Figure 1. Simplified geological map of the Yangtze Three Gorges area (a) and stratigraphic column of the Dengying Formation in the Shunyang Valley, Sixi. Inset map in (a) shows the location of the studied area. Main fossil horizons are indicated in (b).

Ediacaran fossils have been described in the Dengying Formation at Shibantan in the Xiling Gorge area by the Yangtze River, Hubei Province (Sun, 1986; Ding and Chen, 1981) where they are succeeded by Cambrian strata containing trilobites at an appreciably higher level (Zhao et al., 1988). The site of the 1981 discovery is now submerged beneath the reservoir of the Gezhouba Dam near Yichang (Fig. 1a). Anderson et al. (2011) recorded macrofossils up to about 3 mm long, notably Vendotaenia, preserved as carbonized films on bedding surfaces in calcareous shale in the Shibantan Member at Jiulongwan, on the southeastern limb of the Huangling anticline (Fig. 1a). Most recently, Chen et al. (2014) recorded macrofossils of several soft-bodied taxa at Wuhe, alongside associated trace fossils, acritarchs, and Vendotaenia, while microbial mats and bacterial biomarkers were reported within the Shibantan Member by Duda et al. (2014).


In July 2010, a field visit to the Shunyang Valley by Yu Long and Roger Mason discovered unusual sedimentary structures in the Shunyang Valley, a tributary stream of the Sixi River beyond the entrance gate of the Three Gorges Bamboo Forest Park at Sixi Village, 10 km SW of Zigui, Hubei Province (Fig. 2). The structures occur in the Dengying Formation and are likely to be chert nodules in dolomitic limestone that have been weathered into high relief by stream erosion. Although similarities to Ediacaran macrofossil holdfast discs were noted at the time, it remains to be determined whether the nodules formed around organic remains of Ediacaran age. Further investigations of the Shunyang Valley by She, Mason, Li and Cao found that the dolomite bedding surfaces seen in 2010 have been entirely covered by quarry spoil although loose blocks within the stream bed revealed multiple Vendotaenia specimens (Fig. 3), confirming that the locality lies within the Shibantan Member of the Dengying Formation. It appears that Anderson et al. (2011) discovered Vendotaenia in the main Sixi Valley. A previously unreported active stone quarry ~50 m upstream from this locality reveals numerous slabs of limestone dipping at about 40°SW that are also exposed in the stream bed. Exposed bedding plane surfaces revealed numerous circular structures (Fig. 4), some of which we provisionally identify as Ediacaran fossils.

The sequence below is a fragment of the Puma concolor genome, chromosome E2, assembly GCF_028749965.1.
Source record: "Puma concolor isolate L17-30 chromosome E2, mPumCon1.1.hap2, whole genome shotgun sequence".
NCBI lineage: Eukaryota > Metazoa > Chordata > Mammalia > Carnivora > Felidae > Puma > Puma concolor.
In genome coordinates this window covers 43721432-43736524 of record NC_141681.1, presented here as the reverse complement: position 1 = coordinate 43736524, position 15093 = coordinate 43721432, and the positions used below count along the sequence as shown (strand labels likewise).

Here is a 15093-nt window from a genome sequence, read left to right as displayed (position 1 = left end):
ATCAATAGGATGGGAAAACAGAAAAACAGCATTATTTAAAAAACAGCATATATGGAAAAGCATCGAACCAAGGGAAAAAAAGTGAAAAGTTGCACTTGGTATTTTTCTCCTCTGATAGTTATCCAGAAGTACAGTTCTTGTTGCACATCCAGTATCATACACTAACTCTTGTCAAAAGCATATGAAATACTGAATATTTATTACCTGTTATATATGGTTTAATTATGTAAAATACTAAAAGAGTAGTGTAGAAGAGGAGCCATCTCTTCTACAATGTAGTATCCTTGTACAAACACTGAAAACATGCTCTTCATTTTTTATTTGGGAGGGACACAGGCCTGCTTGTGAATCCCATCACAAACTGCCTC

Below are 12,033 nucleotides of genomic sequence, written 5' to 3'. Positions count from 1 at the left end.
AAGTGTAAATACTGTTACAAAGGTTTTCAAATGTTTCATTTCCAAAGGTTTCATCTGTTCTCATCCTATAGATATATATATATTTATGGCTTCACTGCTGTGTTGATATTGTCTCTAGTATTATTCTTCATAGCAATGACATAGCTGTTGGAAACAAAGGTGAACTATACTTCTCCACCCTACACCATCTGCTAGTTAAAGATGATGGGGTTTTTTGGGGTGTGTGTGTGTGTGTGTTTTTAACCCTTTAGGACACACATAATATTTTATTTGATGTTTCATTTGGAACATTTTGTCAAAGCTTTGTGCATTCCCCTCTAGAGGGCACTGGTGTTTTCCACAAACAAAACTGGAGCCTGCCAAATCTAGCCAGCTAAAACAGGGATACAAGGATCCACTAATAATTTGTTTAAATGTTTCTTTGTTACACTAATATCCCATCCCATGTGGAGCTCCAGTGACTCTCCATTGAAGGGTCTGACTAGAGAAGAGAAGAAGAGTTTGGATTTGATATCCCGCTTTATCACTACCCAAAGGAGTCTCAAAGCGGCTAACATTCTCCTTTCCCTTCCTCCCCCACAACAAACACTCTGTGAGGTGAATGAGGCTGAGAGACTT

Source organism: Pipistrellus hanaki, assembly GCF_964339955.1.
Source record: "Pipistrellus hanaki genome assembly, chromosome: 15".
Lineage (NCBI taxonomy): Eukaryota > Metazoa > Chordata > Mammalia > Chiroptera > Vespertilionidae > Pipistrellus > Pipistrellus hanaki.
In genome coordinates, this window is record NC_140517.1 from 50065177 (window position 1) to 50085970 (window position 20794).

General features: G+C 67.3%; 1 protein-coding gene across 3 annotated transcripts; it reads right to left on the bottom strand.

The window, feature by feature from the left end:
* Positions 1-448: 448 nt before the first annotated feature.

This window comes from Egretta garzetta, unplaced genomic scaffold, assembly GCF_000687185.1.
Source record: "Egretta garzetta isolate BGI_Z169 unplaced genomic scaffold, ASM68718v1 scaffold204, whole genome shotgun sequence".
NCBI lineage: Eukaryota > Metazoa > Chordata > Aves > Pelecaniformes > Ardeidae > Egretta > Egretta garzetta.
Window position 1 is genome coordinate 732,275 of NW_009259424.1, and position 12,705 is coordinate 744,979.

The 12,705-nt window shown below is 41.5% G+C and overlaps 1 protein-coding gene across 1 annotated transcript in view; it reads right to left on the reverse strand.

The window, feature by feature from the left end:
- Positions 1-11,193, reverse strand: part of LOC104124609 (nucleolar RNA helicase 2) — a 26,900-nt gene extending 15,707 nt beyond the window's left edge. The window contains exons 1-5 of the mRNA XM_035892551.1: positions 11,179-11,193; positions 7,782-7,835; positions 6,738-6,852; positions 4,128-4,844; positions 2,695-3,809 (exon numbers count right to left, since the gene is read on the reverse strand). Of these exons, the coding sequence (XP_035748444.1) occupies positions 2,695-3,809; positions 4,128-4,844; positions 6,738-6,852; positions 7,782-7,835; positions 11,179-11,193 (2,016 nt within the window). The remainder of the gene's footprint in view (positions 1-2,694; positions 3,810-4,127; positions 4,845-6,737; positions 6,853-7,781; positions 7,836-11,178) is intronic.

Figure 2. Chert moulds on a bedding surface in a dolostone layer eroded by a stream. These chert bodies might have formed around frond holdfasts (arrowed as a, b and c) or fragments, or be parts of algal mats, but further investigation is required to confirm this. Scale in cm.
Figure 3. Vendotaenia preserved as carbonised compressions on a bedding plane in a loose block. Arrows point to some of the more evident Vendotaenia. Note the piece of possible microbial mat surrounded by the rectangle.
Figure 4. (a) Overview of slab containing a possible holdfast shown by arrow. (b) Close-up of the possible holdfast impression. (c) and (d) Wrinkled surface of limestone. Diameter of coin in (c) and (d) is 20.5 mm.